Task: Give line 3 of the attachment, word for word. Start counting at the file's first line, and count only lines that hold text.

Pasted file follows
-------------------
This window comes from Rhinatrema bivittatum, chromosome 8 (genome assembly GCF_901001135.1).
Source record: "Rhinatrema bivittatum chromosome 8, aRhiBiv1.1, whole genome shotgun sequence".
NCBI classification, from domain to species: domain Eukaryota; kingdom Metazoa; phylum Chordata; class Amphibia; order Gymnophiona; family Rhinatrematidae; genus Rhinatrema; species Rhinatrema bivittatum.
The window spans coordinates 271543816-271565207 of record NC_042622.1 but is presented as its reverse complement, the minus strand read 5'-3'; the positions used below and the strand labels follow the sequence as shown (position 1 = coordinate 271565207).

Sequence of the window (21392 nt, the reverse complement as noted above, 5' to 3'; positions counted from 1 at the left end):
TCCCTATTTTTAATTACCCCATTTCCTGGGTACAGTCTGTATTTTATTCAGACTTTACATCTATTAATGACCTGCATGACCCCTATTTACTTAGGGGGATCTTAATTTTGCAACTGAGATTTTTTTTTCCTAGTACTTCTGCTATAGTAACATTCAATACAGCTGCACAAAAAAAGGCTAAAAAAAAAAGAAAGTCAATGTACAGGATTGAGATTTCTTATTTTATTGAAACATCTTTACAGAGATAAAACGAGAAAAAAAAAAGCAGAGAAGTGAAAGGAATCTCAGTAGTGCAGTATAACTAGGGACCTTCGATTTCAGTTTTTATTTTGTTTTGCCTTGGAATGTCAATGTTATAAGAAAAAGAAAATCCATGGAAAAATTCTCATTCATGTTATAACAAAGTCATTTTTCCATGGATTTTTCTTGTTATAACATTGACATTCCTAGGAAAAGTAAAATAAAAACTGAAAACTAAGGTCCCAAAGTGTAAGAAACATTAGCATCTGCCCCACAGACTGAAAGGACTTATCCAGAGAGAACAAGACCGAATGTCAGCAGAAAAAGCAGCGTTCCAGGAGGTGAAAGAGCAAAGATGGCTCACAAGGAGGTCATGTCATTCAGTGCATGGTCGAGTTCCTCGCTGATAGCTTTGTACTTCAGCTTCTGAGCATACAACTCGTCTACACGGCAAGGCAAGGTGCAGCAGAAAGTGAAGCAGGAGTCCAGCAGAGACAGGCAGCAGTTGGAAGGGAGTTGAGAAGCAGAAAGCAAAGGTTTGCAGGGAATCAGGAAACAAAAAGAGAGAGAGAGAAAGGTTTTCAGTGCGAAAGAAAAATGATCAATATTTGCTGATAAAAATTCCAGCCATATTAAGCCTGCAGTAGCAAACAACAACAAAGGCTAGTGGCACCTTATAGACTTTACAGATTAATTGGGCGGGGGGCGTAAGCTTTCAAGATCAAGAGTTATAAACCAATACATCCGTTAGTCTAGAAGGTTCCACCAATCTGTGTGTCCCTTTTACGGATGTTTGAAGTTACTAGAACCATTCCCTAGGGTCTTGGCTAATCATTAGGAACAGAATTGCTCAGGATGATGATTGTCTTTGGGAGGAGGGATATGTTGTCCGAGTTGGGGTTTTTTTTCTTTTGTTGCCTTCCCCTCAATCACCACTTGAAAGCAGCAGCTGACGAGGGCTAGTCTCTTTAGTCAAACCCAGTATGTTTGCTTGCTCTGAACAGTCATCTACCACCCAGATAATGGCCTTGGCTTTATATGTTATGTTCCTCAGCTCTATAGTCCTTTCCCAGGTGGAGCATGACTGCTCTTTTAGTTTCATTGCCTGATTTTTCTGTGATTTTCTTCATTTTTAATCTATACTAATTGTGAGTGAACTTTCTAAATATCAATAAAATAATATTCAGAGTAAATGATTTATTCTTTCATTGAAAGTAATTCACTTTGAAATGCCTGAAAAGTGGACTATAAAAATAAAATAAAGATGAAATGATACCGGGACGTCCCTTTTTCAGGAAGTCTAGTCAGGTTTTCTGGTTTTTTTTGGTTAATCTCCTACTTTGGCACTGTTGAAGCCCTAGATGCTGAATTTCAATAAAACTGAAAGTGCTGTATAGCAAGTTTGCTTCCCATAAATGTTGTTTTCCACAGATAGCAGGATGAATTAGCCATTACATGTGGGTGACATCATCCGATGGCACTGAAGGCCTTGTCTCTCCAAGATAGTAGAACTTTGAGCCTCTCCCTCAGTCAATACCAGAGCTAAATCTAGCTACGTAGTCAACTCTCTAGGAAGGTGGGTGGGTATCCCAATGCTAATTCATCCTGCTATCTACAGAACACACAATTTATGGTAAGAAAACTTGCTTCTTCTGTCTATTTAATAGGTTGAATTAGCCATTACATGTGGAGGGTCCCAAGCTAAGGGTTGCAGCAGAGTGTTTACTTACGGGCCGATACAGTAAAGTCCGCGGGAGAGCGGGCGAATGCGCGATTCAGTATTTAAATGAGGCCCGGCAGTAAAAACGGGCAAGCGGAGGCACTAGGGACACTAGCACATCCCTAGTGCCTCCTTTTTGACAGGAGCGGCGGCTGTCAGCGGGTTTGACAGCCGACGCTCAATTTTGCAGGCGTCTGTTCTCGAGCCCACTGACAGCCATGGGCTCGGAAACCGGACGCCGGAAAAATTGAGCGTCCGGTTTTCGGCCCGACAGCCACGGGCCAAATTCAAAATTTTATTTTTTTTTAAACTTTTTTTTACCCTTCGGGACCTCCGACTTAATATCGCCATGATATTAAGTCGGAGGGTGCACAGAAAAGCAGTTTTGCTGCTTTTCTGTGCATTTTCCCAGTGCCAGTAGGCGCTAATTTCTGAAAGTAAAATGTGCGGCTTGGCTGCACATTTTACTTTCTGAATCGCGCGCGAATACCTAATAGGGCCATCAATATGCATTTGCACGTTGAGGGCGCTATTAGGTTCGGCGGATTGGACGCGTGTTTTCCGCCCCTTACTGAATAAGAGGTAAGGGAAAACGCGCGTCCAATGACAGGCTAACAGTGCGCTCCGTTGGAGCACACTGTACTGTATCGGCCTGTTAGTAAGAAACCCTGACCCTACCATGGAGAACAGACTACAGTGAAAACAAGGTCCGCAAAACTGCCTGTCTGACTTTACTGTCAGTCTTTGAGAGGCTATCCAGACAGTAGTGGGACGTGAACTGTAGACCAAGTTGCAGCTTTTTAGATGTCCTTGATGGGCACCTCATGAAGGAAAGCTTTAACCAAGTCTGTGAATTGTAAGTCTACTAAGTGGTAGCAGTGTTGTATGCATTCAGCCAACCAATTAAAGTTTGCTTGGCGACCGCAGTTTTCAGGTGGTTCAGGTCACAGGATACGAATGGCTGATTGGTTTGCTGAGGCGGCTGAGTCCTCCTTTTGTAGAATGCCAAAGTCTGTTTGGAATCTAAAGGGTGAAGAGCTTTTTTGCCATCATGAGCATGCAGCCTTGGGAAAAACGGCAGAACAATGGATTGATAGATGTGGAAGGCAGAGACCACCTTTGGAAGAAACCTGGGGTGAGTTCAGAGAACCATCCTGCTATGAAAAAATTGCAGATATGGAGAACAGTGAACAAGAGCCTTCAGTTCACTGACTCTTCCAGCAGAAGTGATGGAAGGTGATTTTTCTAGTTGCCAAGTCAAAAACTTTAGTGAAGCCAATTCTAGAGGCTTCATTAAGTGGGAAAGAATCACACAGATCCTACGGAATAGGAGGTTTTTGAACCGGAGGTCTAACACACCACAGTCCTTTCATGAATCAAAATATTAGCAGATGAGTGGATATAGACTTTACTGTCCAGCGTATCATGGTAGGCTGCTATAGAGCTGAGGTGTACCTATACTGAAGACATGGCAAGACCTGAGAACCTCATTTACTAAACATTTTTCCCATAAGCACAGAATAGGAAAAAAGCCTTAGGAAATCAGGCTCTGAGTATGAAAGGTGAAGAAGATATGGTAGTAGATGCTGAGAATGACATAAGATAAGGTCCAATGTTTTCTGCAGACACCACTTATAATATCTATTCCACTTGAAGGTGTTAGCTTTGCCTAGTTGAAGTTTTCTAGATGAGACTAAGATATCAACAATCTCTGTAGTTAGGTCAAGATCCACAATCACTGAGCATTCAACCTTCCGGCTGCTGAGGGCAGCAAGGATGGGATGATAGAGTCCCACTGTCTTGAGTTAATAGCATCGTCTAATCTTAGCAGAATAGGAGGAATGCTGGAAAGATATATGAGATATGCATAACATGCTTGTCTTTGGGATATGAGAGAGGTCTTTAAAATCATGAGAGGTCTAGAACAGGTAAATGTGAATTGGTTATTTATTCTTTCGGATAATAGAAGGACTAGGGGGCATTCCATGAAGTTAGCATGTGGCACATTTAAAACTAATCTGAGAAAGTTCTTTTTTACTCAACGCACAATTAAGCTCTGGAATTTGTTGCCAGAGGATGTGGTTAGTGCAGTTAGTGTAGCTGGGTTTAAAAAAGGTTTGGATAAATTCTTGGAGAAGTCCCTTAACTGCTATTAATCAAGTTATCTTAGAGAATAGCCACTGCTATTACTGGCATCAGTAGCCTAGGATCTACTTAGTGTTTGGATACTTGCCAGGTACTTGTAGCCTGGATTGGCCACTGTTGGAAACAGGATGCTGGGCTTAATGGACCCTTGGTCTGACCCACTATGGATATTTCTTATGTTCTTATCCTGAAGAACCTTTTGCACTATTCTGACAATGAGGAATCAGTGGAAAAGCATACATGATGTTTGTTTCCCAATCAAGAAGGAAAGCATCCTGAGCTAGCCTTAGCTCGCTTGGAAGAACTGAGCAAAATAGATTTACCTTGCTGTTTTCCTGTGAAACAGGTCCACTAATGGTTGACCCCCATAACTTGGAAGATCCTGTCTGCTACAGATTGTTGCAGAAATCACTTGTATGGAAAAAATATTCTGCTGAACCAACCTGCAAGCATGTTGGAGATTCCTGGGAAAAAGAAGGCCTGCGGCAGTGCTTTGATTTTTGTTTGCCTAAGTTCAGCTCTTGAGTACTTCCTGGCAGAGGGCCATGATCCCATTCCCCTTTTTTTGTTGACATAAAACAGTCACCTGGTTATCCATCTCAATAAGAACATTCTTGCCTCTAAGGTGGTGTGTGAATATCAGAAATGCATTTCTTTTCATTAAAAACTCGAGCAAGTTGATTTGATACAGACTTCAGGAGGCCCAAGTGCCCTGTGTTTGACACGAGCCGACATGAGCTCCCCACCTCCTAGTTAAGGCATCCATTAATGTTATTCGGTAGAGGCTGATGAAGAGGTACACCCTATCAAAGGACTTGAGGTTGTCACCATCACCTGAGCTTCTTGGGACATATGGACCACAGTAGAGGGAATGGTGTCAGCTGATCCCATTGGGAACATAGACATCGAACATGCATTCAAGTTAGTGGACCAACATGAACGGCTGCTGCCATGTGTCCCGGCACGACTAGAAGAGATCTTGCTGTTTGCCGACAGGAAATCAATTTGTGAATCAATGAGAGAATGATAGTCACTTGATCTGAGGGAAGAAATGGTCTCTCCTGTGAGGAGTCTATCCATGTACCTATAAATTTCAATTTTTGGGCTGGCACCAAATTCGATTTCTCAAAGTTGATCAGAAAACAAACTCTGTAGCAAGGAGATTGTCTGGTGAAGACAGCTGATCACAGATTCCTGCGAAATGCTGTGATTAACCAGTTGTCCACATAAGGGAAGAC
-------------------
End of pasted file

NCBI classification, from domain to species: domain Eukaryota; kingdom Metazoa; phylum Chordata; class Amphibia; order Gymnophiona; family Rhinatrematidae; genus Rhinatrema; species Rhinatrema bivittatum.